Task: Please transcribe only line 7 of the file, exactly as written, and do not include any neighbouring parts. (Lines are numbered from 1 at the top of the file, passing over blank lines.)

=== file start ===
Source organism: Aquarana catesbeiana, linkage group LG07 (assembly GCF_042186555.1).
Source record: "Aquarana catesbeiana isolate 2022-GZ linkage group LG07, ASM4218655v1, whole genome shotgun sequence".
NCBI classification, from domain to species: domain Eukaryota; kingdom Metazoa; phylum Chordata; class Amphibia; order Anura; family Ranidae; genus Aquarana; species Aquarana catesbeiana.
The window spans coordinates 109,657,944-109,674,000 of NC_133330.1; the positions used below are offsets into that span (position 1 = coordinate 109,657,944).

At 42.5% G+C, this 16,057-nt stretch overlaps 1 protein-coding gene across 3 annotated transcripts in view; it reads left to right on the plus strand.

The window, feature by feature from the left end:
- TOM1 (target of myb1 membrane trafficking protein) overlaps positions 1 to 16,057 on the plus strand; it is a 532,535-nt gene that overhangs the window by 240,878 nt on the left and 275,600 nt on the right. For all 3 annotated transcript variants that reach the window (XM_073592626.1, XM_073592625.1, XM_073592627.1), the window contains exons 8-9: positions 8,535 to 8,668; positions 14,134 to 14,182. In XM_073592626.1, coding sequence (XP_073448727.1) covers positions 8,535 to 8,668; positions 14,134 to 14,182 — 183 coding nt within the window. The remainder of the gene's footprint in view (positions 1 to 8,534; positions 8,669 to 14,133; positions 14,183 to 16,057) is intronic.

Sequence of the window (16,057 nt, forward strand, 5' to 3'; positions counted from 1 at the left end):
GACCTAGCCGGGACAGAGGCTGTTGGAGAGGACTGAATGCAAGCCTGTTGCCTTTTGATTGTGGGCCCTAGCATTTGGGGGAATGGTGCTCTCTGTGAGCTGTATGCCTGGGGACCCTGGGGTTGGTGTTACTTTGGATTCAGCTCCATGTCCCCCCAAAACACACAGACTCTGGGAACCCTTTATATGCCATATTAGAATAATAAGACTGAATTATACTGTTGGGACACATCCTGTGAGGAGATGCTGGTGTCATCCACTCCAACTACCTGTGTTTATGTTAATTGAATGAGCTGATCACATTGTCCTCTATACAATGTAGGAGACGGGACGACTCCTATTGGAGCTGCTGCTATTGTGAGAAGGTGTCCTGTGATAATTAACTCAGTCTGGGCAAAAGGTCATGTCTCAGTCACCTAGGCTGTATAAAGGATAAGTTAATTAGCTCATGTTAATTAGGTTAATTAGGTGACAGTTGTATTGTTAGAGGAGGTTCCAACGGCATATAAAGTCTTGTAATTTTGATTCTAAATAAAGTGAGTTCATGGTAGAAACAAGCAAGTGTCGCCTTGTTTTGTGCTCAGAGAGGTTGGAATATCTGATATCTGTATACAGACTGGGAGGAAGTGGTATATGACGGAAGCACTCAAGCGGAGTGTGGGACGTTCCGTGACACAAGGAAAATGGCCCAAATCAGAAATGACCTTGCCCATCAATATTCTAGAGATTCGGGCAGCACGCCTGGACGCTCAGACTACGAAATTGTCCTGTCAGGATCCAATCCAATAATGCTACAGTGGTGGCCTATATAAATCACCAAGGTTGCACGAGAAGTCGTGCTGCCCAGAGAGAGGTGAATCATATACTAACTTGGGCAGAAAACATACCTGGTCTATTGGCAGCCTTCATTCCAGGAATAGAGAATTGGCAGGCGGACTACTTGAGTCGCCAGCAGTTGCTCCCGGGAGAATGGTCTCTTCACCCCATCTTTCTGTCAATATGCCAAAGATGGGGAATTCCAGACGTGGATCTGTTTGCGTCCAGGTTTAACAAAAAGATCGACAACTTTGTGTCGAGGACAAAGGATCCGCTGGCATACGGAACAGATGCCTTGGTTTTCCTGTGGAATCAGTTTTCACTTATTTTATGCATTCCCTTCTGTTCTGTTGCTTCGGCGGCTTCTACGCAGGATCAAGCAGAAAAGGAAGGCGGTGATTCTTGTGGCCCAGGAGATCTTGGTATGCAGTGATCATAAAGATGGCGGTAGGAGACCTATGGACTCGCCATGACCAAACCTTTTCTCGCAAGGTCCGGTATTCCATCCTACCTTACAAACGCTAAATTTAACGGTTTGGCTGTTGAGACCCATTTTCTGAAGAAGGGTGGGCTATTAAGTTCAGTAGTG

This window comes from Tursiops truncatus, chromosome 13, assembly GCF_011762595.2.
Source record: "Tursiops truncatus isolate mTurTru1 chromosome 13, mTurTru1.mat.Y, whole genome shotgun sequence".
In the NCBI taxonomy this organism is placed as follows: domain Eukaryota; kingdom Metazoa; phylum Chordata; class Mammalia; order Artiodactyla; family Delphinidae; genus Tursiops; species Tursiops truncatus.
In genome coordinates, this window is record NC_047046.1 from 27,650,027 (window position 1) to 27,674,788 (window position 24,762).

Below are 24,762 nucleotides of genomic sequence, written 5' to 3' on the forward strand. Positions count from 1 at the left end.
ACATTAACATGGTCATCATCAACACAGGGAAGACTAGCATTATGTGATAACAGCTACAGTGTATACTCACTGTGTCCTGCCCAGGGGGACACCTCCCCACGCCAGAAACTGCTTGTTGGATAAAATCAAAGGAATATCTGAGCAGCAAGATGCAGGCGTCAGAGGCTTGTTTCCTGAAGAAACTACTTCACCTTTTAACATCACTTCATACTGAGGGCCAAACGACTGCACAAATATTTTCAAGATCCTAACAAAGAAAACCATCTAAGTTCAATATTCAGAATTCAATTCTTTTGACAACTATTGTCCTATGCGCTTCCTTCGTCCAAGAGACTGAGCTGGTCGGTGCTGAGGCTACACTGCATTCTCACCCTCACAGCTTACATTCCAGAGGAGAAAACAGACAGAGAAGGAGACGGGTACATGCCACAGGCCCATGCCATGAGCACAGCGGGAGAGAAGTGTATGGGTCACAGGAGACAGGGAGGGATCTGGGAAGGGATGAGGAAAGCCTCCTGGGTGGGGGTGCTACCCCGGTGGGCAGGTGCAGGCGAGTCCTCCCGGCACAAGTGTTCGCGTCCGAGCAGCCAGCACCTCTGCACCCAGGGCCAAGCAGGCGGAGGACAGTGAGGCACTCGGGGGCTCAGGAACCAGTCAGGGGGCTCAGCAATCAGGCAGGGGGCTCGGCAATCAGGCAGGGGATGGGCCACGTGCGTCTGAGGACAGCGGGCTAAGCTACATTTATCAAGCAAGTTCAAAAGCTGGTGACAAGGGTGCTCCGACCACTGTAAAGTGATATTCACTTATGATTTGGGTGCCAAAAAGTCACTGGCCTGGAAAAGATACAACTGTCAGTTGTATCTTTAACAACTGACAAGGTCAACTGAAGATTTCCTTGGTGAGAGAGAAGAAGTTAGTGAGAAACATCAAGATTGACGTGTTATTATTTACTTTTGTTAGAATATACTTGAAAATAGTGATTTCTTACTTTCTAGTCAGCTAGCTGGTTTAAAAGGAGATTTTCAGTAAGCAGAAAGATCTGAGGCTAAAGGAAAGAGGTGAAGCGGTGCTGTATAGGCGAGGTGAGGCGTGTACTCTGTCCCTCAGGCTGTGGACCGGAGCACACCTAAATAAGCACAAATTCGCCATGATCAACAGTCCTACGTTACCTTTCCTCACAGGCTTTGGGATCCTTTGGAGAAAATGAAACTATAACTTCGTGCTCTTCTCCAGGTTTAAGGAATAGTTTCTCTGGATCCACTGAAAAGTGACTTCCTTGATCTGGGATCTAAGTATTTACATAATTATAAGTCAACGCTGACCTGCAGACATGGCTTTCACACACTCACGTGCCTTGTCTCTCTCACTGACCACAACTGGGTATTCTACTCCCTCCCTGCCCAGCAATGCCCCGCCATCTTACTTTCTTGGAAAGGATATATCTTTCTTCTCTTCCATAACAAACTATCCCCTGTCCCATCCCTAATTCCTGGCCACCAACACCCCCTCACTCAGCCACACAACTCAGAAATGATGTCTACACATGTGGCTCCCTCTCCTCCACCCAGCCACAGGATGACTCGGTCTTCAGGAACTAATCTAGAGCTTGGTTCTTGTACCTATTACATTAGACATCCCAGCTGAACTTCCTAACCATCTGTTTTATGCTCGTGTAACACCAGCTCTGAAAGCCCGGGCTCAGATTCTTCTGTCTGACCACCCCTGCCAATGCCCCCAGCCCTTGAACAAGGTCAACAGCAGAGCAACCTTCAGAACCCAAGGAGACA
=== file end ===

- TOM1 (target of myb1 membrane trafficking protein) overlaps positions 1 to 16,057 on the plus strand; it is a 532,535-nt gene that overhangs the window by 240,878 nt on the left and 275,600 nt on the right. For all 3 annotated transcript variants that reach the window (XM_073592626.1, XM_073592625.1, XM_073592627.1), the window contains exons 8-9: positions 8,535 to 8,668; positions 14,134 to 14,182. In XM_073592626.1, coding sequence (XP_073448727.1) covers positions 8,535 to 8,668; positions 14,134 to 14,182 — 183 coding nt within the window. The remainder of the gene's footprint in view (positions 1 to 8,534; positions 8,669 to 14,133; positions 14,183 to 16,057) is intronic.